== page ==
A few days ago we visited the old city of Pisac, also known as La Valle Sagrada. As we hiked through the old city we conversed with Javier, our tour guide who had been born and raised in the colonial part of Pisac. When he took us to a resting spot to discuss the history of the old city, he explained to us that due to his Andean heritage, he practiced both Quechua and Catholic religions. At first I found that to be a contradiction, but he explained to us how he reconciled the two:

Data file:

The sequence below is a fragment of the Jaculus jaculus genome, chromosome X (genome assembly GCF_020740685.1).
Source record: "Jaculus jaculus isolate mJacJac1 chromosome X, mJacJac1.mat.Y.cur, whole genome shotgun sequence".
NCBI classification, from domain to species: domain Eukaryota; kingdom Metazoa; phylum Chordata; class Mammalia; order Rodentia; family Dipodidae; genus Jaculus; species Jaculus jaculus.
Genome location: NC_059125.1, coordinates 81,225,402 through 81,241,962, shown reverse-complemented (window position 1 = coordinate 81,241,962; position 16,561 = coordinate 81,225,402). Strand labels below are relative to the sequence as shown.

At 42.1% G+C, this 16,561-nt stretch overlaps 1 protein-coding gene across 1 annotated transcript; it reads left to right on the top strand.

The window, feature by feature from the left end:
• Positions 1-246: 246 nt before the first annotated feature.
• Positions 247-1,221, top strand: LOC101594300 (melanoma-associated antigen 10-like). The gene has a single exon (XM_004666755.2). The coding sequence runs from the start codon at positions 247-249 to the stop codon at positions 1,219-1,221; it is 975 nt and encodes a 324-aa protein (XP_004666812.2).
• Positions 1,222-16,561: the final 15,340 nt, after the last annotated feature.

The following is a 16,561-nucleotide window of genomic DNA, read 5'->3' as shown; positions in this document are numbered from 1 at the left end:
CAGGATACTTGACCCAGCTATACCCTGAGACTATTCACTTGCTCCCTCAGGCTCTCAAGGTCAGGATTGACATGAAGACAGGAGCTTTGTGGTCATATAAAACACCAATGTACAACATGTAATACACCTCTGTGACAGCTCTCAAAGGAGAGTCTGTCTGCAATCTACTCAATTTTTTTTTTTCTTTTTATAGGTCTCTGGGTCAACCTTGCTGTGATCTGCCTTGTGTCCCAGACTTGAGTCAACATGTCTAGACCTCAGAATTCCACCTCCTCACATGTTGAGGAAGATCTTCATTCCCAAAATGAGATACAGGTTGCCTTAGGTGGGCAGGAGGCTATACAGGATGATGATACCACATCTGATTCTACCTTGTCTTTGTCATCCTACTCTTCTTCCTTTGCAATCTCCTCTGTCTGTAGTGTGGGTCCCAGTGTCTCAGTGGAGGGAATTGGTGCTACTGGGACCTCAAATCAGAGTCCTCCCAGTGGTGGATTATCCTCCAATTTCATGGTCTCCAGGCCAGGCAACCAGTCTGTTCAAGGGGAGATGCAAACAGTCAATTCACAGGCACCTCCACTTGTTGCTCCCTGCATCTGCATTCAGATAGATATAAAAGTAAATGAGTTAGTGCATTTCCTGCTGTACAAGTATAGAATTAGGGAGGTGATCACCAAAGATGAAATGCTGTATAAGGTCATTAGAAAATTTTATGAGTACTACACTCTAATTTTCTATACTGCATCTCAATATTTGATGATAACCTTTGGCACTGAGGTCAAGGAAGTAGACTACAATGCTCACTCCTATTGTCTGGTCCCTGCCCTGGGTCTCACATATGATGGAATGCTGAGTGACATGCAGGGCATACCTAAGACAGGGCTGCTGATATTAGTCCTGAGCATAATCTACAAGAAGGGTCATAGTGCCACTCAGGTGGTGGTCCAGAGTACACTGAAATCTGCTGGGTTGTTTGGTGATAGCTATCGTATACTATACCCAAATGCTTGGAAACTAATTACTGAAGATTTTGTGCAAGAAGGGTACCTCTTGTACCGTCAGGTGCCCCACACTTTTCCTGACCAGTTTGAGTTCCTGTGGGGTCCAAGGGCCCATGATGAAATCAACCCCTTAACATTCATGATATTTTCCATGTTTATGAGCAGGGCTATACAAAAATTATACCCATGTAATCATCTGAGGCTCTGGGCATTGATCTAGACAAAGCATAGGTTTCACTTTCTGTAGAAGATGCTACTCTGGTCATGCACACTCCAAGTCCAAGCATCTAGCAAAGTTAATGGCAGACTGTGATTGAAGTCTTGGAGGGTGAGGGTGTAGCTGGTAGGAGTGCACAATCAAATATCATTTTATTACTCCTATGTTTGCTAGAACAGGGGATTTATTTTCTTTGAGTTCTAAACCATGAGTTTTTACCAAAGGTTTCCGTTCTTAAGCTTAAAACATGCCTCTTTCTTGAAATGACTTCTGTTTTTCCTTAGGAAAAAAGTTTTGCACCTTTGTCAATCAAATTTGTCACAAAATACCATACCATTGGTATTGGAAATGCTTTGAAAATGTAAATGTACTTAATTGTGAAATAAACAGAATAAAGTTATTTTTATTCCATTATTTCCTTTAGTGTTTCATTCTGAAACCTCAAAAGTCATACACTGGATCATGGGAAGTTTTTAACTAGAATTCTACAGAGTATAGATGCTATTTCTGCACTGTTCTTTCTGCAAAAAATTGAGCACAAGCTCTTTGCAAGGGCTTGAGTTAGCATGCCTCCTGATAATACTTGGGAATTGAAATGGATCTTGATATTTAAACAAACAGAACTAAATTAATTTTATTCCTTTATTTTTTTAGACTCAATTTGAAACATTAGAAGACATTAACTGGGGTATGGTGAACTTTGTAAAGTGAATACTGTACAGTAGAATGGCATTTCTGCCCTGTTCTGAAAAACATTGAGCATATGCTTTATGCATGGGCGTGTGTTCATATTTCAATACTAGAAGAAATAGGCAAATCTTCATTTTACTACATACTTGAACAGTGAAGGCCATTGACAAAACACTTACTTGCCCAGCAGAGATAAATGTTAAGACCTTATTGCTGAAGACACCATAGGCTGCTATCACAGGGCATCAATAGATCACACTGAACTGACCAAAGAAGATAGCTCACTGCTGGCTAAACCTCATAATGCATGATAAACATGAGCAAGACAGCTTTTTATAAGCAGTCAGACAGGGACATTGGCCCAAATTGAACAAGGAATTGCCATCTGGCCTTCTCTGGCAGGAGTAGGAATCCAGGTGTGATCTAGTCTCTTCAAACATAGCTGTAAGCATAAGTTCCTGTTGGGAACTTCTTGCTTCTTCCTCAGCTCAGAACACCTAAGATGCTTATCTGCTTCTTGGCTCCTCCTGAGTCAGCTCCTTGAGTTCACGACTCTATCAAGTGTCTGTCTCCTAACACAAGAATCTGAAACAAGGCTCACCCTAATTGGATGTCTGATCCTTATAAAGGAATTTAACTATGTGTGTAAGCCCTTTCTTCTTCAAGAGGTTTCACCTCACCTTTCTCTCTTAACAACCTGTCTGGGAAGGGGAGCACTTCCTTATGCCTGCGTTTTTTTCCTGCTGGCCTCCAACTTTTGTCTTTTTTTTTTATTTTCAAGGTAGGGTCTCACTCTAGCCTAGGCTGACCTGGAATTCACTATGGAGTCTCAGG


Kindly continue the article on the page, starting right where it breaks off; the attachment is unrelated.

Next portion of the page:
While the Catholic religion focuses on living righteously by a firm set of values, and in turn repenting for the times when those values are neglected, the Quechua religion focuses on nature and giving thanks to the earth for its blessings of food and other resources. Therefore, instead of being split between two religions, he finds himself able to be even more spiritual and give thanks to an array of higher beings. As we continued walking, I commented on the number of elderly and older people I saw walking through the ruins of the old city. When I asked Javier about this, he easily related it back to a Quechua idea of personal spirit. He explained that he had seen people upwards of 80 years old climb Machu Picchu without any problems, while people my own age gave up a third of the way into the trek. The difference was the age of their spirit, which he said could be kept young by feeding your soul with things such as exercise, healthy foods, and natural remedies. While this idea was indeed Quechua, it fell in line with Catholic and Christian guidelines such as not doing drugs, drinking in excess, or being gluttonous. Although at first I was skeptical that one could follow two religions and not feel that one dominated the other, Javier was a great example of who two sets of spiritual beliefs were more similar than they seemed and could actually complement each other.